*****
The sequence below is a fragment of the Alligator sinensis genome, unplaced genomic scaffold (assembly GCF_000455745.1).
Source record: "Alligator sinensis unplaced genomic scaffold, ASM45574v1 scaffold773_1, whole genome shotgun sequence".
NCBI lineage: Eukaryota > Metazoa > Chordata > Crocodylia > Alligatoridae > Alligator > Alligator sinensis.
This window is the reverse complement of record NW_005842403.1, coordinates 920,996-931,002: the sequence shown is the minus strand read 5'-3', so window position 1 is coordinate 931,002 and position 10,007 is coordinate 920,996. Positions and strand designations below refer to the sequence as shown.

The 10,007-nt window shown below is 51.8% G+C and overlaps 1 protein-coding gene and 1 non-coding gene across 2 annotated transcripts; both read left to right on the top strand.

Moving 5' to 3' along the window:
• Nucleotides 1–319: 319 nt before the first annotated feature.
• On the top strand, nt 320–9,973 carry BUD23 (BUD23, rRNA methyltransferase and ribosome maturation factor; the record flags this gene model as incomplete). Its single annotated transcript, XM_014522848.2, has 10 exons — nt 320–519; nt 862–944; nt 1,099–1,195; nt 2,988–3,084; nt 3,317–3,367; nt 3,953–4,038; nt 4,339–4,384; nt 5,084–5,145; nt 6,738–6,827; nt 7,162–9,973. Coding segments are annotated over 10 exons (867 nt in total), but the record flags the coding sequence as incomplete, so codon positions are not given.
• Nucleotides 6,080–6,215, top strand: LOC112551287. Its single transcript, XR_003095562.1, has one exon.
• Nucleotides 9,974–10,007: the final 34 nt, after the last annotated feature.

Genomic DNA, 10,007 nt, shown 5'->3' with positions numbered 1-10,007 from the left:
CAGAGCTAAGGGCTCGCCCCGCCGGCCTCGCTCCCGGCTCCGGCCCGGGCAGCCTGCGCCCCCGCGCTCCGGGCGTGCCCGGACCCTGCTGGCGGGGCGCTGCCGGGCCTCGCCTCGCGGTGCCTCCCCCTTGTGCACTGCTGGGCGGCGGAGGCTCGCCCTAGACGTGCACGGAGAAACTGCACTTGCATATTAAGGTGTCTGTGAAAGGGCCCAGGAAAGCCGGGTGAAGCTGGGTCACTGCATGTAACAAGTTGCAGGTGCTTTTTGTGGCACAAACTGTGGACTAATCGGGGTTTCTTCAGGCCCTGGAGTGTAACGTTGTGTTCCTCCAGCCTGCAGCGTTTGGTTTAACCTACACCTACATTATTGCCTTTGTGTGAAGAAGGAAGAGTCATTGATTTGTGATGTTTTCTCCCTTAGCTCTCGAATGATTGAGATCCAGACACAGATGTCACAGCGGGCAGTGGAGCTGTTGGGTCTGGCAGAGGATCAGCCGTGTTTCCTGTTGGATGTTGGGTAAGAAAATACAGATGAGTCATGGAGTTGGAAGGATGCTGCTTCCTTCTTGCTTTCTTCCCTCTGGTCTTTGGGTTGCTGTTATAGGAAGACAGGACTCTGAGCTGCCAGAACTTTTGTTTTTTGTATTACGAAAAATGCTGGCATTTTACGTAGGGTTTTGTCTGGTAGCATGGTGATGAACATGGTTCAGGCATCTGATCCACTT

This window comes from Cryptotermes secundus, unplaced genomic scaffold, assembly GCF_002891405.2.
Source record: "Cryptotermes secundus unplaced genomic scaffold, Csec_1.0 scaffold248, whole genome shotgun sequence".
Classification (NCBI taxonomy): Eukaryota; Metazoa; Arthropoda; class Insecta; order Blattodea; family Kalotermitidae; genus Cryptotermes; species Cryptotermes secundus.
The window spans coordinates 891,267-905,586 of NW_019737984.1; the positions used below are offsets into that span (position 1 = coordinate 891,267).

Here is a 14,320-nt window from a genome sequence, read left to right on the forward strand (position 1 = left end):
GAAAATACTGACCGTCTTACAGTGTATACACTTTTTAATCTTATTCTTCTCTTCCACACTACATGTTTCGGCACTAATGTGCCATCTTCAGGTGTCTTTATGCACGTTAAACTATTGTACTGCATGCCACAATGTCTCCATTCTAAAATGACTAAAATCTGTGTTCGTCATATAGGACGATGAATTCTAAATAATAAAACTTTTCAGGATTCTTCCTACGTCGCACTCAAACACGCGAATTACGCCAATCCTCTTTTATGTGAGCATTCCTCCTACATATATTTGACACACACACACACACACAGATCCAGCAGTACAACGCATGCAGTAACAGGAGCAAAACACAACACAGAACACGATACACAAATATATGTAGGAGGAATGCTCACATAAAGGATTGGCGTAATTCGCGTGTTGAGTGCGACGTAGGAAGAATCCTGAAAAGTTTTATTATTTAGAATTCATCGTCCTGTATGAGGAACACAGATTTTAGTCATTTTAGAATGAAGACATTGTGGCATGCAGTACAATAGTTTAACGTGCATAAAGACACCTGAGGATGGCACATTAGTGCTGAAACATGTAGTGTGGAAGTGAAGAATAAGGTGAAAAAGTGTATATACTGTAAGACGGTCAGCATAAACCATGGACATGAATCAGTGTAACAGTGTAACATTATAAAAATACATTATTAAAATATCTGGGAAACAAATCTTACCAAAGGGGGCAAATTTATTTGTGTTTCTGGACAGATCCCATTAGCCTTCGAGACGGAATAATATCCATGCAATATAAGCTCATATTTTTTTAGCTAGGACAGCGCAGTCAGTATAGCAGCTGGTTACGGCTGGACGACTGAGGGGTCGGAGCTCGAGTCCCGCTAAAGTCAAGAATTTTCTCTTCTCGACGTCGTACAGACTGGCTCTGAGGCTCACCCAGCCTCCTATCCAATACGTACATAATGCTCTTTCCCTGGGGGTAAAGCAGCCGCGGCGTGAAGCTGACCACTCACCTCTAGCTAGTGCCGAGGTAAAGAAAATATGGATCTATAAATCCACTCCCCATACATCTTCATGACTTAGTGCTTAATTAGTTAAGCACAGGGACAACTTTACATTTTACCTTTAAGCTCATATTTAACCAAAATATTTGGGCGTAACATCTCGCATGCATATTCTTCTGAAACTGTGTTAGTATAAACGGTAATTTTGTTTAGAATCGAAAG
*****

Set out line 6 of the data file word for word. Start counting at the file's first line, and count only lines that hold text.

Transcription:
Moving 5' to 3' along the window: